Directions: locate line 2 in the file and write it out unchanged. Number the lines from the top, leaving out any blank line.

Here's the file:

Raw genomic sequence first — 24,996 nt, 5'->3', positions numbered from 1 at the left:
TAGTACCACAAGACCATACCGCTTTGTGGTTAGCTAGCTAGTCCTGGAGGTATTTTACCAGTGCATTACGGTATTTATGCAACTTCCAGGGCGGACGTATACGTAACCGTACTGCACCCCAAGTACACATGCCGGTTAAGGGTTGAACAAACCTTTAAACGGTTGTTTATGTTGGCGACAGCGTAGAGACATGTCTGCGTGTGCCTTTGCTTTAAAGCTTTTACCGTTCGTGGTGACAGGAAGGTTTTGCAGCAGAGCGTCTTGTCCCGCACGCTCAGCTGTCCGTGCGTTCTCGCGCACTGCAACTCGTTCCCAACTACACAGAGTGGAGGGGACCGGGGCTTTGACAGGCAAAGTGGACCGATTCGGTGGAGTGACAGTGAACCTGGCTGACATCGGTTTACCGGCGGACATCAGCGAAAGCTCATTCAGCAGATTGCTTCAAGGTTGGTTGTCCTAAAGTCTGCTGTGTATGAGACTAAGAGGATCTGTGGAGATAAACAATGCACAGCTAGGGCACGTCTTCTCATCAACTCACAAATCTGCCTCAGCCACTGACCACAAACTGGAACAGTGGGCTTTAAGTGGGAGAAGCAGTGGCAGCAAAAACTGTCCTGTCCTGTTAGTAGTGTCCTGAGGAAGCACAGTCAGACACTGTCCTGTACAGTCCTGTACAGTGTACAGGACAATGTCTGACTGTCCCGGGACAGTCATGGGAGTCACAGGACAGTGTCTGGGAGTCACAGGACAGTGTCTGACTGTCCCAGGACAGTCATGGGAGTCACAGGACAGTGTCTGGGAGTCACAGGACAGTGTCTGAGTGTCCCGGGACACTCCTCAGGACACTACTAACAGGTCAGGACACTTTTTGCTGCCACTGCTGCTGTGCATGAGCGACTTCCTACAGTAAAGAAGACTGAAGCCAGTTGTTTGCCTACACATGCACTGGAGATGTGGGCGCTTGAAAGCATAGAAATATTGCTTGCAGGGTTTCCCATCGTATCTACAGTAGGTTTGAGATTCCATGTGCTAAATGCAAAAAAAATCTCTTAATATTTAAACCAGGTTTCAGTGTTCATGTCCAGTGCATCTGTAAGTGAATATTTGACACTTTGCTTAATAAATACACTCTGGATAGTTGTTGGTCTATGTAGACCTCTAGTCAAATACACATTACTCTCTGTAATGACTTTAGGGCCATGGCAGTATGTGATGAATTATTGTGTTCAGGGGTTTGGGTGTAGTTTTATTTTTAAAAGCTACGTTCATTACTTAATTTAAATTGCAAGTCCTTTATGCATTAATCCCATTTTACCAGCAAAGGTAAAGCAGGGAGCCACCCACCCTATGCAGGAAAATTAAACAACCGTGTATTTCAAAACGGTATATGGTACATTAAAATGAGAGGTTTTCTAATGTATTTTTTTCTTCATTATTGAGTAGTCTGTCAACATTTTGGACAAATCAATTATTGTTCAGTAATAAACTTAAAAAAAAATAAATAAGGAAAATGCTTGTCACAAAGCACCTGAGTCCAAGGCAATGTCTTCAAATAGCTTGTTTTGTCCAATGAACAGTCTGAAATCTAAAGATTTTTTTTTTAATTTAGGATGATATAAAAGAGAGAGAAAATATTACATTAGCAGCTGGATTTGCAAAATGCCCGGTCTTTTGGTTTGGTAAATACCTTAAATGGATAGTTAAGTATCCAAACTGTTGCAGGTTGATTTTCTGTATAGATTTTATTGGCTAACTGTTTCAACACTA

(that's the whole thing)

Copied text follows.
TAGTACCACAAGACCATACCGCTTTGTGGTTAGCTAGCTAGTCCTGGAGGTATTTTACCAGTGCATTACGGTATTTATGCAACTTCCAGGGCGGACGTATACGTAACCGTACTGCACCCCAAGTACACATGCCGGTTAAGGGTTGAACAAACCTTTAAACGGTTGTTTATGTTGGCGACAGCGTAGAGACATGTCTGCGTGTGCCTTTGCTTTAAAGCTTTTACCGTTCGTGGTGACAGGAAGGTTTTGCAGCAGAGCGTCTTGTCCCGCACGCTCAGCTGTCCGTGCGTTCTCGCGCACTGCAACTCGTTCCCAACTACACAGAGTGGAGGGGACCGGGGCTTTGACAGGCAAAGTGGACCGATTCGGTGGAGTGACAGTGAACCTGGCTGACATCGGTTTACCGGCGGACATCAGCGAAAGCTCATTCAGCAGATTGCTTCAAGGTTGGTTGTCCTAAAGTCTGCTGTGTATGAGACTAAGAGGATCTGTGGAGATAAACAATGCACAGCTAGGGCACGTCTTCTCATCAACTCACAAATCTGCCTCAGCCACTGACCACAAACTGGAACAGTGGGCTTTAAGTGGGAGAAGCAGTGGCAGCAAAAACTGTCCTGTCCTGTTAGTAGTGTCCTGAGGAAGCACAGTCAGACACTGTCCTGTACAGTCCTGTACAGTGTACAGGACAATGTCTGACTGTCCCGGGACAGTCATGGGAGTCACAGGACAGTGTCTGGGAGTCACAGGACAGTGTCTGACTGTCCCAGGACAGTCATGGGAGTCACAGGACAGTGTCTGGGAGTCACAGGACAGTGTCTGAGTGTCCCGGGACACTCCTCAGGACACTACTAACAGGTCAGGACACTTTTTGCTGCCACTGCTGCTGTGCATGAGCGACTTCCTACAGTAAAGAAGACTGAAGCCAGTTGTTTGCCTACACATGCACTGGAGATGTGGGCGCTTGAAAGCATAGAAATATTGCTTGCAGGGTTTCCCATCGTATCTACAGTAGGTTTGAGATTCCATGTGCTAAATGCAAAAAAAATCTCTTAATATTTAAACCAGGTTTCAGTGTTCATGTCCAGTGCATCTGTAAGTGAATATTTGACACTTTGCTTAATAAATACACTCTGGATAGTTGTTGGTCTATGTAGACCTCTAGTCAAATACACATTACTCTCTGTAATGACTTTAGGGCCATGGCAGTATGTGATGAATTATTGTGTTCAGGGGTTTGGGTGTAGTTTTATTTTTAAAAGCTACGTTCATTACTTAATTTAAATTGCAAGTCCTTTATGCATTAATCCCATTTTACCAGCAAAGGTAAAGCAGGGAGCCACCCACCCTATGCAGGAAAATTAAACAACCGTGTATTTCAAAACGGTATATGGTACATTAAAATGAGAGGTTTTCTAATGTATTTTTTTCTTCATTATTGAGTAGTCTGTCAACATTTTGGACAAATCAATTATTGTTCAGTAATAAACTTAAAAAAAAATAAATAAGGAAAATGCTTGTCACAAAGCACCTGAGTCCAAGGCAATGTCTTCAAATAGCTTGTTTTGTCCAATGAACAGTCTGAAATCTAAAGATTTTTTTTTTAATTTAGGATGATATAAAAGAGAGAGAAAATATTACATTAGCAGCTGGATTTGCAAAATGCCCGGTCTTTTGGTTTGGTAAATACCTTAAATGGATAGTTAAGTATCCAAACTGTTGCAGGTTGATTTTCTGTATAGATTTTATTGGCTAACTGTTTCAACACTA